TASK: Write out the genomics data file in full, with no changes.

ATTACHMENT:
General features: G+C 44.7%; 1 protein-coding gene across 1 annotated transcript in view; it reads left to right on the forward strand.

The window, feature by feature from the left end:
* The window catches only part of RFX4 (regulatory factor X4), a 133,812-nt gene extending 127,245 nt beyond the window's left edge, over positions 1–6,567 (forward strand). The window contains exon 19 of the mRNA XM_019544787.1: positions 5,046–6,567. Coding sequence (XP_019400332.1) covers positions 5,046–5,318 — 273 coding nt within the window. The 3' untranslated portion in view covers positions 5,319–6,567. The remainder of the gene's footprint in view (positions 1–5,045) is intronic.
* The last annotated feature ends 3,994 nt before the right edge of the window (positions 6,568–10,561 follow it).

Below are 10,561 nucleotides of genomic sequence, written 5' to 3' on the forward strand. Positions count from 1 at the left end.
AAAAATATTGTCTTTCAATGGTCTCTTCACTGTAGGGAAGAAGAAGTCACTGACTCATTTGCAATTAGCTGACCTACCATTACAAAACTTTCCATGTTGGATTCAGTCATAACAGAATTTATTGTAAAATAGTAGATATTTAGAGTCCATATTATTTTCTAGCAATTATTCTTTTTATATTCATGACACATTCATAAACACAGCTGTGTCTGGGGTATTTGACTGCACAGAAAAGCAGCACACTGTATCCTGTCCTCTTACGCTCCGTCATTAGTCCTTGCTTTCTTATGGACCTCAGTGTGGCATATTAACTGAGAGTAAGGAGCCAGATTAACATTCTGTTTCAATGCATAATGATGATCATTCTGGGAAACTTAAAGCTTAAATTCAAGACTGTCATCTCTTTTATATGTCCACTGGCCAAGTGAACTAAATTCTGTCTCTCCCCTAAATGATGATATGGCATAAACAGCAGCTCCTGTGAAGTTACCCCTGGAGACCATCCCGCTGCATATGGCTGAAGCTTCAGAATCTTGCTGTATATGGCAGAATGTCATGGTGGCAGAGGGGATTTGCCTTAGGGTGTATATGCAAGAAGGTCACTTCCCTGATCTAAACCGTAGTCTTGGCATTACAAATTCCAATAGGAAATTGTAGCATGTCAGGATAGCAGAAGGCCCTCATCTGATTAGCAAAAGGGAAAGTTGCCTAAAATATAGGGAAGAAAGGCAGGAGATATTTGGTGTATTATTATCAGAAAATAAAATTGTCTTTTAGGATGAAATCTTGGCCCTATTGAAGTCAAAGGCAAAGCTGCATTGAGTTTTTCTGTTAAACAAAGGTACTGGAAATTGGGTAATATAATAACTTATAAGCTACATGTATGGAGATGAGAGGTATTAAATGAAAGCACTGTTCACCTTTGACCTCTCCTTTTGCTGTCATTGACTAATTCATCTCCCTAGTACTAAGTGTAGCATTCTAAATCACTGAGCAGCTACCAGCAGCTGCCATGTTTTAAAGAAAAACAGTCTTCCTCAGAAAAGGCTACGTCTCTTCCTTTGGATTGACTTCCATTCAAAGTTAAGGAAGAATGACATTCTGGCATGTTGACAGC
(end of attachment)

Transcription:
General features: G+C 44.7%; 1 protein-coding gene across 1 annotated transcript in view; it reads left to right on the forward strand.

The window, feature by feature from the left end:
* The window catches only part of RFX4 (regulatory factor X4), a 133,812-nt gene extending 127,245 nt beyond the window's left edge, over positions 1–6,567 (forward strand). The window contains exon 19 of the mRNA XM_019544787.1: positions 5,046–6,567. Coding sequence (XP_019400332.1) covers positions 5,046–5,318 — 273 coding nt within the window. The 3' untranslated portion in view covers positions 5,319–6,567. The remainder of the gene's footprint in view (positions 1–5,045) is intronic.
* The last annotated feature ends 3,994 nt before the right edge of the window (positions 6,568–10,561 follow it).

Below are 10,561 nucleotides of genomic sequence, written 5' to 3' on the forward strand. Positions count from 1 at the left end.
AAAAATATTGTCTTTCAATGGTCTCTTCACTGTAGGGAAGAAGAAGTCACTGACTCATTTGCAATTAGCTGACCTACCATTACAAAACTTTCCATGTTGGATTCAGTCATAACAGAATTTATTGTAAAATAGTAGATATTTAGAGTCCATATTATTTTCTAGCAATTATTCTTTTTATATTCATGACACATTCATAAACACAGCTGTGTCTGGGGTATTTGACTGCACAGAAAAGCAGCACACTGTATCCTGTCCTCTTACGCTCCGTCATTAGTCCTTGCTTTCTTATGGACCTCAGTGTGGCATATTAACTGAGAGTAAGGAGCCAGATTAACATTCTGTTTCAATGCATAATGATGATCATTCTGGGAAACTTAAAGCTTAAATTCAAGACTGTCATCTCTTTTATATGTCCACTGGCCAAGTGAACTAAATTCTGTCTCTCCCCTAAATGATGATATGGCATAAACAGCAGCTCCTGTGAAGTTACCCCTGGAGACCATCCCGCTGCATATGGCTGAAGCTTCAGAATCTTGCTGTATATGGCAGAATGTCATGGTGGCAGAGGGGATTTGCCTTAGGGTGTATATGCAAGAAGGTCACTTCCCTGATCTAAACCGTAGTCTTGGCATTACAAATTCCAATAGGAAATTGTAGCATGTCAGGATAGCAGAAGGCCCTCATCTGATTAGCAAAAGGGAAAGTTGCCTAAAATATAGGGAAGAAAGGCAGGAGATATTTGGTGTATTATTATCAGAAAATAAAATTGTCTTTTAGGATGAAATCTTGGCCCTATTGAAGTCAAAGGCAAAGCTGCATTGAGTTTTTCTGTTAAACAAAGGTACTGGAAATTGGGTAATATAATAACTTATAAGCTACATGTATGGAGATGAGAGGTATTAAATGAAAGCACTGTTCACCTTTGACCTCTCCTTTTGCTGTCATTGACTAATTCATCTCCCTAGTACTAAGTGTAGCATTCTAAATCACTGAGCAGCTACCAGCAGCTGCCATGTTTTAAAGAAAAACAGTCTTCCTCAGAAAAGGCTACGTCTCTTCCTTTGGATTGACTTCCATTCAAAGTTAAGGAAGAATGACATTCTGGCATGTTGACAGC